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I decided to figure out how to be truly happy I have to find the immediate cause of all of our emotions. To discover the root of unhappiness, I think the most accurate approach is to work backwards.

I've concluded that our perceptions are the immediate factor that determines our emotions.

If we perceive things as good we are happy, if we perceive things as bad we are unhappy. It's as simple as that, except that we are not in control of our perceptions.

It is important to know that nothing can be good or bad; things can only be perceived as good or bad.

If you think your life is bad, then imagine how you would feel about it if you just got back from prison. You'd probably feel completely different about your life, yet it is the same in both scenarios. This is just an example of how perceptions are what control our emotions.

But what determines our perceptions? Perceptions, judgments, opinions: we don't choose any of them; they just happen. We don't choose what we want or what we like, but even with that being true, it's still all in our heads.

Naturally, we are made to understand certain things. We want food, water, comfort, and we have a natural understanding of what is aesthetically pleasing.

These understandings are neither right or wrong. Our emotions cannot be right or wrong. They are what they are.

The search for happiness is somewhat of a paradox. To be truly happy one must understand that all of our perceptions and judgments are formed in our minds, and that we, that our true selves, are not our minds. We are simply along for the ride.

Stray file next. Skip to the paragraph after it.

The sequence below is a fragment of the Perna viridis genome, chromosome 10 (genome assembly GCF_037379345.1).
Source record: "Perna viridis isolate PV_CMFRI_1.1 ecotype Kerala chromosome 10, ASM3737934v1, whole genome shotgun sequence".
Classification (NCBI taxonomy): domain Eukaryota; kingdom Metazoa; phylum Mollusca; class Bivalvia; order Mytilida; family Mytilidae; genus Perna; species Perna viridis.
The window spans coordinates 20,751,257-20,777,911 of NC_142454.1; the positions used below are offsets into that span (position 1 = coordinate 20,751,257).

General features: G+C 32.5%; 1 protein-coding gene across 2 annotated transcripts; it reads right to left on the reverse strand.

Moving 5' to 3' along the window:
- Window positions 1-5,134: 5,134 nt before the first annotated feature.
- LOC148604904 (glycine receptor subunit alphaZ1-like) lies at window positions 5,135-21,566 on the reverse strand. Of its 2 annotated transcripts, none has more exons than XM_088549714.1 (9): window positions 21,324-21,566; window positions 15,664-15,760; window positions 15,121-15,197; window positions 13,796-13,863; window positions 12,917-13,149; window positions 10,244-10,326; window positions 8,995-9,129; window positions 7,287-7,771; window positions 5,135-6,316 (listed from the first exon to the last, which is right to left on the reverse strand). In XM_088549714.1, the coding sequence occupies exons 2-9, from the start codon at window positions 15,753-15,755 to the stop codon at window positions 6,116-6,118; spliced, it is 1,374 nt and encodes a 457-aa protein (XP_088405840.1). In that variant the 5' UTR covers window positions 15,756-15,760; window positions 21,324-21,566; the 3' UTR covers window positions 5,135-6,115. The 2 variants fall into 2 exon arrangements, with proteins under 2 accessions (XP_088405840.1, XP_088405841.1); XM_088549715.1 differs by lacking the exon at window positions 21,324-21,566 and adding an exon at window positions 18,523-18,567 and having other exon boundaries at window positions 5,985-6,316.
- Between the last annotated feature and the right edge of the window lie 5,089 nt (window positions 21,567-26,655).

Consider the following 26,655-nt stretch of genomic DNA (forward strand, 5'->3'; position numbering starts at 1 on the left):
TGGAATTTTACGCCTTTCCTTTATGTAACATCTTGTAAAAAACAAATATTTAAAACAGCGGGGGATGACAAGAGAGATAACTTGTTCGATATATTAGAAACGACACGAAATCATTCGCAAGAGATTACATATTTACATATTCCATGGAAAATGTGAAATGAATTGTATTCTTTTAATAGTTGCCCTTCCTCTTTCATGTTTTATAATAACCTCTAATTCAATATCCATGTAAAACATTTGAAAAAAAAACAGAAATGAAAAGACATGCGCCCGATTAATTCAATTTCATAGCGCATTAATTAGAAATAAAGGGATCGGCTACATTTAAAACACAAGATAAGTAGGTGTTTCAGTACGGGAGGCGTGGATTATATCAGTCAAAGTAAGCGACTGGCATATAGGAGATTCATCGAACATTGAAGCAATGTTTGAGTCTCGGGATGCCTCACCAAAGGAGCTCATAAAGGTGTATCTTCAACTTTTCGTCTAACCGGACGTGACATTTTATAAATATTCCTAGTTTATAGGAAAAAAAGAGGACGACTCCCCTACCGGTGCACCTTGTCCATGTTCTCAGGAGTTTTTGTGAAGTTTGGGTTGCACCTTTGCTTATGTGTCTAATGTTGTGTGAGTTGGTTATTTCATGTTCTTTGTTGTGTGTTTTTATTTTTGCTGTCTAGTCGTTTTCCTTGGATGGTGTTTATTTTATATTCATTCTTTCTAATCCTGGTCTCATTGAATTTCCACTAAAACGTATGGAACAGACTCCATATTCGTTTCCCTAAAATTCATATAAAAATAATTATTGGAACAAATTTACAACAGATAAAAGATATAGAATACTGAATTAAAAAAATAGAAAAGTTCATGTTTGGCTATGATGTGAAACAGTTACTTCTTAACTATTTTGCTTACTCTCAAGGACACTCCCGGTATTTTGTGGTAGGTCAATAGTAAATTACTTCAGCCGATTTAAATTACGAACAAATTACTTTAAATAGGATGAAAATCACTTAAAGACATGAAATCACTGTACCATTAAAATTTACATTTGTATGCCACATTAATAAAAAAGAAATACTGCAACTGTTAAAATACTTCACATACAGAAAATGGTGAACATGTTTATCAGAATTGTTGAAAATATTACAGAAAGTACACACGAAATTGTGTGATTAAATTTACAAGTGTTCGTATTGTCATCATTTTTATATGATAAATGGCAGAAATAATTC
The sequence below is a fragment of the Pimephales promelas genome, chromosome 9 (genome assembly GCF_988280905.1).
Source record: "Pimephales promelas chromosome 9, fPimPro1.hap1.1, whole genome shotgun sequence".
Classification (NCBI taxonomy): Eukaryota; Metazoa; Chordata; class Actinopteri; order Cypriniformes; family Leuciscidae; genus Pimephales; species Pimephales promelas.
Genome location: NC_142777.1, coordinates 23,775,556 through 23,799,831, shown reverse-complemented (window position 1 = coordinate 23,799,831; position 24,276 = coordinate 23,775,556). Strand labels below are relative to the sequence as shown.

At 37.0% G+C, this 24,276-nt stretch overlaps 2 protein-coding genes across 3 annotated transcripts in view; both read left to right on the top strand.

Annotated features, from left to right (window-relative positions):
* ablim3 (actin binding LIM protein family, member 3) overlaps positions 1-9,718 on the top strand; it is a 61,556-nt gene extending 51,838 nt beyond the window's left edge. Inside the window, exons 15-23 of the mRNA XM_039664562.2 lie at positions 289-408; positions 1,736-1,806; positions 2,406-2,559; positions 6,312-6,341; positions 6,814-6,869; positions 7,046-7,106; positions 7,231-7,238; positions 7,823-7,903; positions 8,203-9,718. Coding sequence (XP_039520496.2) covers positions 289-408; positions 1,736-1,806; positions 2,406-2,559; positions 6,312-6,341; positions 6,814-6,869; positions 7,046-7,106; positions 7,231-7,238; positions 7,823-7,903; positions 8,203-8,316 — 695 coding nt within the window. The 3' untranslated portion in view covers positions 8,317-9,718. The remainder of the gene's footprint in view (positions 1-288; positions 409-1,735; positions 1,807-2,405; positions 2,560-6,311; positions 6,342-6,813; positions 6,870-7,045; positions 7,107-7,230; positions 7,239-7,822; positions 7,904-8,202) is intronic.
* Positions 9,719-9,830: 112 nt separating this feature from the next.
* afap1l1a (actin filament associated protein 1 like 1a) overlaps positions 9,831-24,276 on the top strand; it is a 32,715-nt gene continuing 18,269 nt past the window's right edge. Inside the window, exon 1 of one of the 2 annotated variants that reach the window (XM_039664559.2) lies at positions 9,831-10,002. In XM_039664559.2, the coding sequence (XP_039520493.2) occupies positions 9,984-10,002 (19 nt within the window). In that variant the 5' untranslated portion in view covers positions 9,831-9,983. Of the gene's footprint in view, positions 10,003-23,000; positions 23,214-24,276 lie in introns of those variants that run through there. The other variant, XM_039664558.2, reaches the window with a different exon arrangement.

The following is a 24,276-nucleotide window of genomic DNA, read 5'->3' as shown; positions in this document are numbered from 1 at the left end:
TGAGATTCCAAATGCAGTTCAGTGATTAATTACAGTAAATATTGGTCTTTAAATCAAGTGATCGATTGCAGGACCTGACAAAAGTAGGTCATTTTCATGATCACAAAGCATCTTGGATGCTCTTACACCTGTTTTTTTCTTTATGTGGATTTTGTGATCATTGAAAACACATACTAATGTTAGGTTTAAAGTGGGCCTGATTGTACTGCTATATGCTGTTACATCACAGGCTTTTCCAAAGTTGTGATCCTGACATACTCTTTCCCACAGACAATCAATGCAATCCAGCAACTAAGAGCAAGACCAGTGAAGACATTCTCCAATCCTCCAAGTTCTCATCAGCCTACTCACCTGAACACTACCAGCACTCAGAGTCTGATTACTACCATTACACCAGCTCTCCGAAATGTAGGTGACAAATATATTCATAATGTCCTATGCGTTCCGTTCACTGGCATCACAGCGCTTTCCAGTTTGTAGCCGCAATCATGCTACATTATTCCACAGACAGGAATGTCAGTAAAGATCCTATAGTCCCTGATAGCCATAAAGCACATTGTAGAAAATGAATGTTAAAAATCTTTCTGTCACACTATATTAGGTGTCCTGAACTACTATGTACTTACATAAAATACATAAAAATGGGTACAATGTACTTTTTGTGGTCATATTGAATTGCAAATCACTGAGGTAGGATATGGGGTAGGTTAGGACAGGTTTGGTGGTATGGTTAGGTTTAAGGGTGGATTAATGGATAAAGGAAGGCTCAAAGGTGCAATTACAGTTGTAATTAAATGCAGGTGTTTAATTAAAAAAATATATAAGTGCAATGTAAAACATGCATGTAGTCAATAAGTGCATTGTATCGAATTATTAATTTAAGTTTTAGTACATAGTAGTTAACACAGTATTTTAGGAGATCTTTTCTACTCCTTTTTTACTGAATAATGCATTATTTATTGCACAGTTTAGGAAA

But if that's true, we cannot want happiness. It is our mind that wants happiness, yet to be happy we must understand that what our mind wants is irrelevant.

We are observers in our bodies. Life is an opportunity to see, to do, and to feel. Negative emotions are part of that. How can it be better to feel nothing? Why would we be alive it was better to feel nothing? The chance to experience anything is what makes existence unconditionally good.

The ironic thing is, if you believe you should appreciate your unhappiness, you can no longer be unhappy.

Like I said, our perceptions are what determine our emotions. We will always have perceptions, but we can change them. We do not have direct control over our opinions and perceptions, but we do have the potential to change our understandings.

We have subconscious understandings of what's important in life. We exhaust ourselves wanting, whether it is on a conscious or a subconscious level. Most of the time we don't even know that we want something; we just feel unsatisfied.

Once we identify what we want, we feel a little better. Once we analyze what we want, thoroughly, we realize we cannot justify the want. Again, we don't choose our wants.

These wants, the reason our perception of the present is usually negative, come from our standards. We have standards for everything. These standards are part of our subconscious understandings.

These standards are how we think things are supposed to be, or how things would be better. For example: We think things are supposed to be fair. If they are not fair, we perceive them as bad.

Why should things be fair, though? Is life not more interesting without certainty?

If we accept that nothing is supposed to be anything we have the opportunity to do, to act, instead of just thinking about what's wrong.

There is no such thing as "should". There is no rulebook for life. There is only what is. We all die; it's not that we should die or that we shouldn't die, it's just that we do.

We are born with the understanding that we aren't supposed to feel pain. We avoid it, but we don't know why. Pain is a feeling, if life is an opportunity to feel, pain is just as good as any other feeling. For survival purposes we are meant to dislike pain so that we don't damage our bodies, but we can't justify that understanding.

Another thing: Why do we want to live longer? We think it is good to live longer, but why? So we can experience more, right? Well, if we're avoiding experiences so that we can live longer, it defeats the whole purpose.